Source: Sherman Publications

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Oxford’s first charter school OKed
Deerfield Academy to open in Sept. 2013

by CJ Carnacchio

December 12, 2012

Oxford is about 10 months away from an historic first.

That's when Deerfield Academy, the community's first charter public school, will begin educating students on the 320-acre campus of Crossroads for Youth, a 61-year-old nonprofit organization that helps troubled children and teenagers learn how to succeed in life.

"I'm really excited," said Dr. Janet McPeek, president of Crossroads for Youth. "It's an opportunity to provide a school that's completely designed for this population."

On Dec. 6, the Central Michigan University (CMU) Board of Trustees voted to authorize the issuance of a charter contract and appoint the new school's board of directors.

Charter schools are independent public schools. Although funded by tax dollars, they operate free from many of the laws and regulations that govern and often restrain traditional public schools.

In exchange for this freedom, these schools are bound to the terms of a contract, or charter, that lays out the institution's mission, academic goals, and how it will be held accountable. There are 232 charter public schools in Michigan with more than 100,000 students in attendance.

State laws set the parameters for charter contracts, which are overseen by a designated charter school authorizer, which can be a local school district, a related agency or a university.

In this case, it's CMU in Mt. Pleasant.

Scheduled to open in September 2013, Deerfield Academy will be completely independent from Crossroads for Youth's control. It will be its own entity governed by its own school board, which will be sworn-in in late January or early February, according to McPeek.

"We'll be a collaborator, but we're not, in any way, a decision-maker," she said.

Serving on Deerfield's board will be Adrienne Cottingham, Mary Sutton, Stephen Hiatt and Amy Moore. CMU is in the process of appointing a fifth board member. The board can have up to nine members.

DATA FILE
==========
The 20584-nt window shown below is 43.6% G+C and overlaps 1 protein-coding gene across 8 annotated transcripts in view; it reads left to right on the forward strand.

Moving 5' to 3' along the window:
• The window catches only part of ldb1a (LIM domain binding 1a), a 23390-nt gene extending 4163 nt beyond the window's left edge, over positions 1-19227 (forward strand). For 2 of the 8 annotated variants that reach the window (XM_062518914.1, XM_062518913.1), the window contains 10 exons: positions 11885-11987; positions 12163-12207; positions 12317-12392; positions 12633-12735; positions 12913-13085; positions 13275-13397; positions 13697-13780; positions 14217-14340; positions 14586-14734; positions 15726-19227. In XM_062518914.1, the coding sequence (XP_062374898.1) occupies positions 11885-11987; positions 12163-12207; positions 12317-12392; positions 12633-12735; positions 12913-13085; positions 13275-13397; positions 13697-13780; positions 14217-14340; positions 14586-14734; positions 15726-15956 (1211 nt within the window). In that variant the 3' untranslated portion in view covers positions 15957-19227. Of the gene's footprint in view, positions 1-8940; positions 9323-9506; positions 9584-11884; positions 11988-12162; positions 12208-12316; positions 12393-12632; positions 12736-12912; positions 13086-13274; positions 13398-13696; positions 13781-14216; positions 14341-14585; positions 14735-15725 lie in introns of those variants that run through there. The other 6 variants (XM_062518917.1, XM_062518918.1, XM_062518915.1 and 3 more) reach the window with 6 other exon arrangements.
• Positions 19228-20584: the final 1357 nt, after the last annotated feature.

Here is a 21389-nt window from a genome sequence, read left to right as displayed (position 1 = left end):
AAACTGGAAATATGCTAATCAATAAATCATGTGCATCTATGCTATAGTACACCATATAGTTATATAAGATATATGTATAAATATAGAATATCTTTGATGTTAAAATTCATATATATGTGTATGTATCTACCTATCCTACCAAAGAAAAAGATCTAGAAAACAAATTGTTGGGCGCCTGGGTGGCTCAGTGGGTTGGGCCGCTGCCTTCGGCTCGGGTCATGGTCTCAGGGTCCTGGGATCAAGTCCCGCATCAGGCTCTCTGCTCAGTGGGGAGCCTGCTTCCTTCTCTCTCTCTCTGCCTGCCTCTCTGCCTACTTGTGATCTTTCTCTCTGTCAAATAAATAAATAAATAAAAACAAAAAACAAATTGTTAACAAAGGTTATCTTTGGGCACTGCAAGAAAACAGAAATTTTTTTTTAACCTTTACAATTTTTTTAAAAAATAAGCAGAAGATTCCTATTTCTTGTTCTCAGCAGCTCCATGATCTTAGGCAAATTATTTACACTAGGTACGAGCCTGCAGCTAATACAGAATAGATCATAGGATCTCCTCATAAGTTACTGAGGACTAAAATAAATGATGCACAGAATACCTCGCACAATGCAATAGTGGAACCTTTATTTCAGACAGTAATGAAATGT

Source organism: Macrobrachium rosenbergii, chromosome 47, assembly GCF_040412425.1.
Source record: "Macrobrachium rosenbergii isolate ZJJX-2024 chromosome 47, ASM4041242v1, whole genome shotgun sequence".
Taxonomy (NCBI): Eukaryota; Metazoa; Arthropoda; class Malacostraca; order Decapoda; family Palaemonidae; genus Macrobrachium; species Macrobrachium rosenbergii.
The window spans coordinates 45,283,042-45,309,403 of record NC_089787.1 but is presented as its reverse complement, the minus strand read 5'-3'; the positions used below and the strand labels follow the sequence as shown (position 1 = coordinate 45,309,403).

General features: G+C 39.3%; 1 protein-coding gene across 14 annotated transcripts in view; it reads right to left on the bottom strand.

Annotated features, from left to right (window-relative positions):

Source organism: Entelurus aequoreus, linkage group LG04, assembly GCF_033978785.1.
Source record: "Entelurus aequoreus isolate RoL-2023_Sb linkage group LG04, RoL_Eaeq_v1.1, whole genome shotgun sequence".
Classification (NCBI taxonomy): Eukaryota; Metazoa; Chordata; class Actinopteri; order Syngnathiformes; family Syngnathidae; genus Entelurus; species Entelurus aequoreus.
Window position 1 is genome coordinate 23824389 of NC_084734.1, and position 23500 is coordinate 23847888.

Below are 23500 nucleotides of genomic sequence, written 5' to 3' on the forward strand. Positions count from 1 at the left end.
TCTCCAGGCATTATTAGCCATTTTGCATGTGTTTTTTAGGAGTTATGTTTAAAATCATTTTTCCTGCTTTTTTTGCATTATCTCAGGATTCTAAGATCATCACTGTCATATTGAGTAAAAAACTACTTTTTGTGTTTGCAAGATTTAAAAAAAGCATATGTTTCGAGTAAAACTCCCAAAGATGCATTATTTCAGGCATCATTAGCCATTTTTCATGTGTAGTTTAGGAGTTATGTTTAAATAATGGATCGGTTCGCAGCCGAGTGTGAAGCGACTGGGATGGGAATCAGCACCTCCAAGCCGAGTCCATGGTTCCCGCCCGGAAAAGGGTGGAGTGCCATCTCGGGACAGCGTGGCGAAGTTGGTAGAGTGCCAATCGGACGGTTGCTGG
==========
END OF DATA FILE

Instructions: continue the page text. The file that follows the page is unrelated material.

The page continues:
Cottingham is a homemaker and resident of Bruce Township. Sutton is a retired social worker who resides in Huntington Woods. Hiatt is an Oxford resident and president of Quality Fastener and Supply. Moore, of Oxford, is a therapist who works for Lapeer County Community Mental Health.

They will work hand-in-hand with the Brighton-based CS Partners, an education service provider that specializes in comprehensive school management services including fiscal support, human resources, curriculum, compliance, board support facilities, grants, marketing and more.

"(CS Partners) will interview and hire (Deerfield's) school leader and the teachers, and they will carry them on their payroll," said McPeek, who noted the "school leader" will act as both superintendent and principal.

CS Partners currently provides full management services to 12 charter schools and two day care centers in Michigan.

"The board will continue to work with CS Partners to run the school," McPeek said.

Deerfield is not going to be a typical charter school. It's going to be what's called a Strict Discipline Academy (SDA).

Created under state law in 1999, SDAs function like other charter schools in most regards, however, they only enroll students who've been expelled or are on long-term suspension from other schools, and youth placed there by a court, county juvenile agency or the Department of Human Services.

"We're already getting calls from parents whose kids have been suspended or expelled and they're just desperate – they don't know where to go," McPeek said.

Deerfield Academy would be specially designed to serve this type of unique student population.

"I really believe this will offer an opportunity for students who are not a good fit for the traditional school setting," McPeek said. "They will have (a school) where every piece of it has been thought out and designed to accommodate them and provide the best education possible for that group of kids."

Deerfield Academy will primarily serve students in grades 6-12, but it will be prepared to accommodate fifth-graders if necessary.

The new charter school will take over the educational services that have been provided to Crossroads for Youth by the Oxford school district for many years.

"I still have mixed feelings (about the charter school) because we have some fantastic (Oxford) teachers on campus," McPeek noted. "I'm going to be really sorry to lose them."

Right now, the Oxford school district provides supplies and equipment for Crossroads' school as well as staffing, which consists of a principal, five-and-a-half teachers, five tutorial assistants, a secretary and a social worker.

In addition to this being good move for its student population, Crossroads chose to go the charter route in order to avoid having any further negative impact on the school district.

For example, the Crossroads for Youth school did not make Adequate Yearly Progress (AYP) – an annual measurement of student achievement based standardized testing and other factors – for the 2011-12 school year and that had to be published as part of the district's annual report, which hurts Oxford Schools from a public relations standpoint, according to McPeek.

Running the school at Crossroads for Youth was also proving to have a negative financial impact on the district.

Figures supplied by the district showed the Crossroads school is operating at a loss.

During the 2011-12 year, the school had $1.285 million in revenue, yet its expenditures were $1.323 million. For the 2012-13 year, the school is projected to have $1.055 million in revenue, yet spend $1.07 million on its operations.